‘It’s an emergency’: Philly leaders, activists give Kenney a deadline to do more about gun violence
A group of activists, state lawmakers, and City Councilmembers say the mayor has until July 30 to address eight proposals to deal with the city’s historic surge in gun violenc
A coalition of activists, state lawmakers, and Philadelphia City Councilmembers are putting Mayor Jim Kenney on notice: They say he has until July 30 to address eight action items they’ve proposed to deal with the city’s historic surge in gun violence.
“The mayor is important in this because he controls all the operating agencies in the city of Philadelphia, and in this moment the operating agencies need to train their resources and their attention on this issue,” said Councilmember Jamie Gauthier, who represents the 3rd District in West Philadelphia and is one of the officials leading the effort.
The list offers a multi-pronged approach to helping the 14 ZIP codes hardest-hit by shootings with resources that could prevent conflict through de-escalation programming and connecting people with viable jobs, as well as getting residents already affected by gun violence the mental health services they need.
The group led by Gauthier and City Controller Rebecca Rhynhart said decades of racist policies, such as redlining, that segregated the city and left pockets of poverty in Black communities, created the current environment where shootings impact Black residents the most.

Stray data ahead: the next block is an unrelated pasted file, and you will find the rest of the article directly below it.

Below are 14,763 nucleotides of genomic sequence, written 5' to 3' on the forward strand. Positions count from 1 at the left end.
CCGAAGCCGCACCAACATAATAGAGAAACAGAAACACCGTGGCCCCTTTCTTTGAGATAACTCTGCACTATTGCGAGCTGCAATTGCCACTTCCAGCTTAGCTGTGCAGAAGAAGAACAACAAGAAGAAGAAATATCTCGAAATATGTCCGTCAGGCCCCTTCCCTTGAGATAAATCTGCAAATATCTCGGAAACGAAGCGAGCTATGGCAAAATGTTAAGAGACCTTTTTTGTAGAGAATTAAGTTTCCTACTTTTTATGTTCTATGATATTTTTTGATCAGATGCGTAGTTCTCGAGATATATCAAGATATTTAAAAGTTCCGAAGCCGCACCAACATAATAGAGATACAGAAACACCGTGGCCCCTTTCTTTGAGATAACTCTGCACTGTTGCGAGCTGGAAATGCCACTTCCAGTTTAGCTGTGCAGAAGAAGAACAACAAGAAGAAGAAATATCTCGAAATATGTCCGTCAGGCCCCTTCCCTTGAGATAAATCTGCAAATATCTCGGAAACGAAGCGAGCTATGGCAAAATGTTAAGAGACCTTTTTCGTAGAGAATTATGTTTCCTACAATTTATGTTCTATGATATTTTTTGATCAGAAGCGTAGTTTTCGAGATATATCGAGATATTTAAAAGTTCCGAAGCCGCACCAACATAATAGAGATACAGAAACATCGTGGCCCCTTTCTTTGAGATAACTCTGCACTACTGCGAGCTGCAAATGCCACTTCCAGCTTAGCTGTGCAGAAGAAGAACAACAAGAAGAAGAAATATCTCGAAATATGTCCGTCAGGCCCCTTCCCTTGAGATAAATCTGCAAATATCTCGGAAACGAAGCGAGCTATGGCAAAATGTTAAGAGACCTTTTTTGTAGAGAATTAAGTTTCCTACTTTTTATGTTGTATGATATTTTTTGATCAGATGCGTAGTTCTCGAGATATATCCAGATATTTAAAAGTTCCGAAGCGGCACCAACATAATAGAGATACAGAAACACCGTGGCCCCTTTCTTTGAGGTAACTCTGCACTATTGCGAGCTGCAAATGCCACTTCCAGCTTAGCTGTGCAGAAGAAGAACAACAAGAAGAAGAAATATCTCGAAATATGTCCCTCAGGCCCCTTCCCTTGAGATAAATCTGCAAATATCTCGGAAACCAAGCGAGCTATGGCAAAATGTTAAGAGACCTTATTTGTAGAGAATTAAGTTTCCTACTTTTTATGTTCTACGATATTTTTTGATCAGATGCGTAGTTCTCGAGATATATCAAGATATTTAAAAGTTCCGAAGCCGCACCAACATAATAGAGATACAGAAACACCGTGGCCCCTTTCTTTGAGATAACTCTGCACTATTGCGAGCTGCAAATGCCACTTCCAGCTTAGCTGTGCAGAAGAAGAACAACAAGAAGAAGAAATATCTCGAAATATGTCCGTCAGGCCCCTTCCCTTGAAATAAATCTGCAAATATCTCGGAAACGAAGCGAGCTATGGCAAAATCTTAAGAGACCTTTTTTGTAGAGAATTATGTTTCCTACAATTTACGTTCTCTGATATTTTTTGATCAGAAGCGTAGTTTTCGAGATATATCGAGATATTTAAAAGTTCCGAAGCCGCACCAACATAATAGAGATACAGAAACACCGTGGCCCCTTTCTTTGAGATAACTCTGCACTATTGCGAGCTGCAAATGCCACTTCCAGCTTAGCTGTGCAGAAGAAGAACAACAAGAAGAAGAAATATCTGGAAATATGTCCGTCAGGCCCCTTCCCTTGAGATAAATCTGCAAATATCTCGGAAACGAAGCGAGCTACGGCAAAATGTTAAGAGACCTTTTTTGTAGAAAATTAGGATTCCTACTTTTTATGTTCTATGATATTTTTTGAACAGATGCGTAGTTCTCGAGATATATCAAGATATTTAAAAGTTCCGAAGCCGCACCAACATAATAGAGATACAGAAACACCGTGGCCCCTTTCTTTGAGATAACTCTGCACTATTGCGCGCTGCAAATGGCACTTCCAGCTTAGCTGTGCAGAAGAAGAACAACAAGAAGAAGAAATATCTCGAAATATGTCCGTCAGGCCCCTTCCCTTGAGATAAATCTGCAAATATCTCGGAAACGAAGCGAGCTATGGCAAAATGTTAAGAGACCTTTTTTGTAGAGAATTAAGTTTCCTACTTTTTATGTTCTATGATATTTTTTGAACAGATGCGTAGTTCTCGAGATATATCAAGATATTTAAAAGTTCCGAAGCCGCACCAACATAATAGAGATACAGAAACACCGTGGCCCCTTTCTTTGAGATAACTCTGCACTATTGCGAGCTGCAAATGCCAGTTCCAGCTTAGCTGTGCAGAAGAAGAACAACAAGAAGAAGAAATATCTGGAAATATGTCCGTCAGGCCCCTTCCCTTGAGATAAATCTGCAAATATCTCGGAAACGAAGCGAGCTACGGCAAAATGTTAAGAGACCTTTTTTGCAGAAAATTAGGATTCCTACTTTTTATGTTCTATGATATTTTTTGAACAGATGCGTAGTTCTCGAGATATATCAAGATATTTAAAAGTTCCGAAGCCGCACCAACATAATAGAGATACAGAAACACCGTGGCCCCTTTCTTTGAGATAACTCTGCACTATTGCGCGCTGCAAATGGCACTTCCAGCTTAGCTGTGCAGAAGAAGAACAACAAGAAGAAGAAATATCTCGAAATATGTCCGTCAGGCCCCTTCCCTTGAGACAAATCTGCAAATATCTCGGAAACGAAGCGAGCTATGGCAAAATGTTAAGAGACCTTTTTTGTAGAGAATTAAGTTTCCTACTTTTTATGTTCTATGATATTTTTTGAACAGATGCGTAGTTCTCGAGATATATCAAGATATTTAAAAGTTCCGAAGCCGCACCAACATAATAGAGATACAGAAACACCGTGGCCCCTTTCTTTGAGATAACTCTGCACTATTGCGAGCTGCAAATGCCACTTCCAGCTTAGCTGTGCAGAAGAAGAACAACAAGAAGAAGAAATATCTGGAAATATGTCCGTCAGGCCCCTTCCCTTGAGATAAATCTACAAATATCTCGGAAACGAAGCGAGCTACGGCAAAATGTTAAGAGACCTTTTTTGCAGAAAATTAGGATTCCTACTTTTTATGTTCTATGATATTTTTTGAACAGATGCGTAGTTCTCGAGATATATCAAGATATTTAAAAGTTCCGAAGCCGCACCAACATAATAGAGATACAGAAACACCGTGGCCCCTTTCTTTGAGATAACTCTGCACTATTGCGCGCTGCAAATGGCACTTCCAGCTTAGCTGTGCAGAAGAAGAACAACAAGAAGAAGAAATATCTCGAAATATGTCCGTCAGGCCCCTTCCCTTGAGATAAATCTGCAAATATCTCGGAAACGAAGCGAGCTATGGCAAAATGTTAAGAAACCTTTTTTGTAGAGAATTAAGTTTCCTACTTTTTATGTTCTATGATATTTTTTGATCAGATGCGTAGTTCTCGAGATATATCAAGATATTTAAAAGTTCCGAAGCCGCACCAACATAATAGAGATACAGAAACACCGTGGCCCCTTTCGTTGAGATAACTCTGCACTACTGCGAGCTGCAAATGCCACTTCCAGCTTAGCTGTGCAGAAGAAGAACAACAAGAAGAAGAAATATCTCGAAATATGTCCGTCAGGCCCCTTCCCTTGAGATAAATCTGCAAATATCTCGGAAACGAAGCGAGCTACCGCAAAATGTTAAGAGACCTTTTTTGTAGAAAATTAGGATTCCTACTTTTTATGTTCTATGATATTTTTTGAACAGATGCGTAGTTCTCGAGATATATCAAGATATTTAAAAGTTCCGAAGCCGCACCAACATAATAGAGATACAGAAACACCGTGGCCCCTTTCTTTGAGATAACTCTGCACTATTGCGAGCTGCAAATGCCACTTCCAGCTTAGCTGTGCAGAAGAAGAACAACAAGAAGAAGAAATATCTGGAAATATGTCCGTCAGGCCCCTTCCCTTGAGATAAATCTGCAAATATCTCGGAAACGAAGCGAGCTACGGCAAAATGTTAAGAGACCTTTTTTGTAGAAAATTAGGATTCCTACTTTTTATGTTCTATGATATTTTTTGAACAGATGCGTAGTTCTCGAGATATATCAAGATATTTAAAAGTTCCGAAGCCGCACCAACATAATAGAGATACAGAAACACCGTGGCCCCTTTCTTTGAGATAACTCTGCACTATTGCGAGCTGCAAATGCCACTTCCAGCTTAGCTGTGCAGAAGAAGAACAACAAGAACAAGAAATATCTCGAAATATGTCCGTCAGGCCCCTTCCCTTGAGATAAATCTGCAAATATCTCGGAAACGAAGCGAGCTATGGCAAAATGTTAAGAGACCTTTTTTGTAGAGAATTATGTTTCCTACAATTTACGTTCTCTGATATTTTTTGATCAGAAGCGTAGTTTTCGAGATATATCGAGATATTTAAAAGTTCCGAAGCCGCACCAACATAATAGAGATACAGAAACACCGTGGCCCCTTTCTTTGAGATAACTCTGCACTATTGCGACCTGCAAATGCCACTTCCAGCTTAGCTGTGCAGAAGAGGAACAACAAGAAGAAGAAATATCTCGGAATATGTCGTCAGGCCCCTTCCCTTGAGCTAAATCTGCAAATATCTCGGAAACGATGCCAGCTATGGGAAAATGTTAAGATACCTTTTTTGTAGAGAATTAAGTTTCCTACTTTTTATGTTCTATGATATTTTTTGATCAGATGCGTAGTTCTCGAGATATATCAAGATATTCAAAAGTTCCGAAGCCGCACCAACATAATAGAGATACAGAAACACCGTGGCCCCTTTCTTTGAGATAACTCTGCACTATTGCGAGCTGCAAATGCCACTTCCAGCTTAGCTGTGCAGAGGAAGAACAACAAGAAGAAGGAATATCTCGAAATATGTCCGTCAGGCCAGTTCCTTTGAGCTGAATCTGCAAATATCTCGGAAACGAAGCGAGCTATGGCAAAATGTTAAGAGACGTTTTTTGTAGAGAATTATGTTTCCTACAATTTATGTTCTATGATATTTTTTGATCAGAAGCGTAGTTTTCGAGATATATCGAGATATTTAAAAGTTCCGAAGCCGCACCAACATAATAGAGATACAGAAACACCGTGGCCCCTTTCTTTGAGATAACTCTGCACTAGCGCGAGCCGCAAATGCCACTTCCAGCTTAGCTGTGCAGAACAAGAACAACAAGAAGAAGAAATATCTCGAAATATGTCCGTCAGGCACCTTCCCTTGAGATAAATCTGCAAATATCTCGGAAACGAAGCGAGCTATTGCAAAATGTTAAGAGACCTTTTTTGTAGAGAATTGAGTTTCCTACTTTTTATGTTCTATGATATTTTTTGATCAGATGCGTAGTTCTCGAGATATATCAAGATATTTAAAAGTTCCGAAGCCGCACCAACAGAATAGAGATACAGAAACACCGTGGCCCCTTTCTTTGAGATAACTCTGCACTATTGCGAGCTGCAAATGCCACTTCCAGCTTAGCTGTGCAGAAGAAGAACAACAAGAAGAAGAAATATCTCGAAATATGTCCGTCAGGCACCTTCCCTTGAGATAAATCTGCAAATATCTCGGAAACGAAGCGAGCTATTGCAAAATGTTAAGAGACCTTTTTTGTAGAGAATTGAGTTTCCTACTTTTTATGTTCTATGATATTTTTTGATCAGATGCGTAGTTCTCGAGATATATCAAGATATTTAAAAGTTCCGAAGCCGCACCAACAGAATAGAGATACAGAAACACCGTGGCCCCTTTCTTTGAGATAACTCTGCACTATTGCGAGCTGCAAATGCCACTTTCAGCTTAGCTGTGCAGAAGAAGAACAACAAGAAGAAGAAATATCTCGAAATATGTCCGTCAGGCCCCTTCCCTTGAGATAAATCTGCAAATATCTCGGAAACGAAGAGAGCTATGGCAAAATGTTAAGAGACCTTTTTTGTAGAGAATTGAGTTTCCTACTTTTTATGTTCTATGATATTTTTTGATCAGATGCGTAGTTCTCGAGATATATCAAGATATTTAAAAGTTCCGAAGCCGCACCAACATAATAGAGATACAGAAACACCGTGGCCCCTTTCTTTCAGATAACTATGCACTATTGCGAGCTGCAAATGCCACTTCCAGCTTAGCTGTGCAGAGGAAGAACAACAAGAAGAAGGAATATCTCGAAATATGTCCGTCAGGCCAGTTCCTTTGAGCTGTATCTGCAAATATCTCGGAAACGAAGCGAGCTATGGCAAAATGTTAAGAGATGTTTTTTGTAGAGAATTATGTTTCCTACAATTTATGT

“Addressing our city’s gun violence is an issue of racial justice,” said Rhynhart. “The data shows that much of Philadelphia’s violence is concentrated in just 14 ZIP codes … out of 48 of the city’s ZIP codes.”
The coalition pushed back on Kenney’s reluctance to declare gun violence a citywide emergency, saying he was focusing on semantics. Kenney has insisted that making such a declaration would be symbolic as it would not release new state or federal funds or change much of what the city is doing.
To this, Gauthier and others said Kenney could call these eight action items whatever he’d like. They stressed that the list of demands did not require a special designation, only Kenney’s direction.
“If he wants to call it that or not, we all know it’s an emergency and he needs to act like it’s an emergency,” said Rhynhart.
Included in the list is a call for the Managing Director’s Office to establish a Gun Violence Emergency Response Team that would meet daily to coordinate all city agencies and their efforts to curb shootings. This team would also keep the public up-to-date on all the city’s efforts to tackle shootings and would serve a role similar to the city’s Opioid Emergency Response Group.
The Managing Director’s Office would also work with City Council to develop a framework to distribute $20 million in new violence prevention funding; the Office of Violence Prevention would be tasked with expanding the Community Crisis Intervention Program to the 14 hardest-hit ZIP codes; and the Commerce Department would direct $5.6 million in additional workforce development funding to these communities.